On Monday, the Biden Administration signed an executive order on AI that aims to address concerns on safety while not hampering innovation. The goal of this order is an attempt to balance consumer rights, market needs, and national security concerns by creating an early set of guardrails that in turn could be fortified by future legislation.
In a report by the Associated Press, the President stated that AI was driving change at “warp speed” and with this change, a great deal of danger can follow. The president went on to say, “AI is all around us,…To realize the promise of AI and avoid the risk, we need to govern this technology.”.
As many have noted over the last couple of years, warp speed is a fitting comparison as AI’s scale in just about every industry has grown tremendously. However with the growth of generative AI, fears related to AI safety, bias, and black hat actors have also increased.
The order itself is an early step in the process of governing AI in the United States. The goal of this is to incentivize trustworthy AI over negative variants. Of course, this would also need to be followed by Congressional action in the near future.
And though it might seem that this may not happen, Congress, since the beginning of the year at least, has been working on addressing AI in one of its few bipartisan efforts. Back in September, tech leaders met with both the US House and Senate to address AI, regulation, and the future of the technology.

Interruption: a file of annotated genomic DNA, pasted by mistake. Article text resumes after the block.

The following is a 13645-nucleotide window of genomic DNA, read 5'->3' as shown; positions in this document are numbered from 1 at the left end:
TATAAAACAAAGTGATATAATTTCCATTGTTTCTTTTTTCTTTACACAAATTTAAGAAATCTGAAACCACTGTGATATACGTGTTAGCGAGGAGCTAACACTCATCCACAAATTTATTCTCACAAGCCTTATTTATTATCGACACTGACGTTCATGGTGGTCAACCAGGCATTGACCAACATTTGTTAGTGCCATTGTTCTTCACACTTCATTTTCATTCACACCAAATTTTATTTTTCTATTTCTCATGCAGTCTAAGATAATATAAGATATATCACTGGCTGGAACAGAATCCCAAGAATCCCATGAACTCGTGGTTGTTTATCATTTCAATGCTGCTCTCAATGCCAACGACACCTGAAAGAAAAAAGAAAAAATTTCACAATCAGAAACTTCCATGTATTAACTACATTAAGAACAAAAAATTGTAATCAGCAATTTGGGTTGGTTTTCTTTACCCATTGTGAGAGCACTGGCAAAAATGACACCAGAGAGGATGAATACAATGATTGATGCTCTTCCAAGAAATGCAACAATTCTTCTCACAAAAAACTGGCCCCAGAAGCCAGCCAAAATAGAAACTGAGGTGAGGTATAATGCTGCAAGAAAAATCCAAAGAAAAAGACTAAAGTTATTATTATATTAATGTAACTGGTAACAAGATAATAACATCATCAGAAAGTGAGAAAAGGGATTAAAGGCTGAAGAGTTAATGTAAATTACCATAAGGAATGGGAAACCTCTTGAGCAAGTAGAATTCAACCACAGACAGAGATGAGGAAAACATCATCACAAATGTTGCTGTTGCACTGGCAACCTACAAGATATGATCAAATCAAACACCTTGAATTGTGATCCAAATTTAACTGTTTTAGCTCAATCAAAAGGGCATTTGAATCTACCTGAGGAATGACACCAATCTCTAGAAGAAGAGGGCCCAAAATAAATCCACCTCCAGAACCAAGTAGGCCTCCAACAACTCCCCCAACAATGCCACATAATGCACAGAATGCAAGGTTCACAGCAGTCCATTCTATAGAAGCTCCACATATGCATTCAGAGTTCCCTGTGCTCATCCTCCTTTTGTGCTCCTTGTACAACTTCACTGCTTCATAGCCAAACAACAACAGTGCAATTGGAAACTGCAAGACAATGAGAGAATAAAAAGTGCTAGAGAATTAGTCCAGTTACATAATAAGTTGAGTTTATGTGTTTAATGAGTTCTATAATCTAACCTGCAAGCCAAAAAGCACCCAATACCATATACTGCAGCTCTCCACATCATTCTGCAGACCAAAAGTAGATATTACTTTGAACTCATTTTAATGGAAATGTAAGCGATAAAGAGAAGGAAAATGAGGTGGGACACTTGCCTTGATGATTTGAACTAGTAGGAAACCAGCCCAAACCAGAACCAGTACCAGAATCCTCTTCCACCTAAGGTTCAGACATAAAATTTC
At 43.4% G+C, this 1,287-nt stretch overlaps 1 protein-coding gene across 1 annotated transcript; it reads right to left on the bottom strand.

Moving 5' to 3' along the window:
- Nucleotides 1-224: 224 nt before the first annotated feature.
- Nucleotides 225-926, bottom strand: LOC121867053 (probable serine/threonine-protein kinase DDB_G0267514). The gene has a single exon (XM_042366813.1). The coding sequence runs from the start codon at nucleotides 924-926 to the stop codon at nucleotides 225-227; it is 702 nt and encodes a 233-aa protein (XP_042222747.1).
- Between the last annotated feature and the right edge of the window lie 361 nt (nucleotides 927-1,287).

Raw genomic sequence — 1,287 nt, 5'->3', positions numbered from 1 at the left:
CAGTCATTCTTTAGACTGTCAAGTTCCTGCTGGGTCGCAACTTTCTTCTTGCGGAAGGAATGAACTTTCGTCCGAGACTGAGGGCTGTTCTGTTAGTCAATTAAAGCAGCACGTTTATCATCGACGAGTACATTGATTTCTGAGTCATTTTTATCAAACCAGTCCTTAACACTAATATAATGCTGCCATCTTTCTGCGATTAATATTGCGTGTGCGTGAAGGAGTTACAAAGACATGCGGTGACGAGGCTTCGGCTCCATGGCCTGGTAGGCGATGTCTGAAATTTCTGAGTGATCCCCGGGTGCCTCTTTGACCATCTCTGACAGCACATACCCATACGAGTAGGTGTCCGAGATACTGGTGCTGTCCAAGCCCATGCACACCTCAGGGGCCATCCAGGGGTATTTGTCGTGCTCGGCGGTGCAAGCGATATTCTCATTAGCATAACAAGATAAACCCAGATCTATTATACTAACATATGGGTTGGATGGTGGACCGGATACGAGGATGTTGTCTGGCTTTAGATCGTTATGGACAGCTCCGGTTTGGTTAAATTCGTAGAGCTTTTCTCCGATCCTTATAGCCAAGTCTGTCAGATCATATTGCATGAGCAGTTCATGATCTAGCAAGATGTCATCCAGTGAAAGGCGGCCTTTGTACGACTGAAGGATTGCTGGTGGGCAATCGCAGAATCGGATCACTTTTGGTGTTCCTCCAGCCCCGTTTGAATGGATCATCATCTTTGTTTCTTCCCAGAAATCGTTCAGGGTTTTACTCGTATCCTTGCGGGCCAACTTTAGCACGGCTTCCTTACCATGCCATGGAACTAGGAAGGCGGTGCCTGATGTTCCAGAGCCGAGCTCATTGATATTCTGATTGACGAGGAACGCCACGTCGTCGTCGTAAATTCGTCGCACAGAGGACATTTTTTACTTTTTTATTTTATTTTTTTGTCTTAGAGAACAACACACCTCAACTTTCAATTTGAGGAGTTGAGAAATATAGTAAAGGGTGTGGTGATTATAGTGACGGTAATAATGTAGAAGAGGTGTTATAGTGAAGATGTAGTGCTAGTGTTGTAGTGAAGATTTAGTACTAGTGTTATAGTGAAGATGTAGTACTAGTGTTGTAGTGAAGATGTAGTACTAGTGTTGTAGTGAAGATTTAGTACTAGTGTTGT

The executive order also uses the Defense Production Act to require AI developers to share safety test results and other information with the government. From there, The National Institute of Standards and Technology is to create a series of standards to ensure AI tools meet both safety and security requirements before public release.
It doesn’t end there. The Commerce Department has been directed to issue guidance on labeling and watermarking of AI-generated content to help distinguish human and AI-generated interactions.
The order also briefly touches on other issues such as privacy, consumer protections, workers’ rights, scientific research, and civil rights. Of the order, White House chief of staff Jeff Zients mentioned Biden’s view of the AI, “We can’t move at a normal government pace,…We have to move as fast, if not faster, than the technology itself.”.
This move is still behind China’s own in terms of governing generative AI. The EU is in the early stages of a new sweeping law to govern AI as well.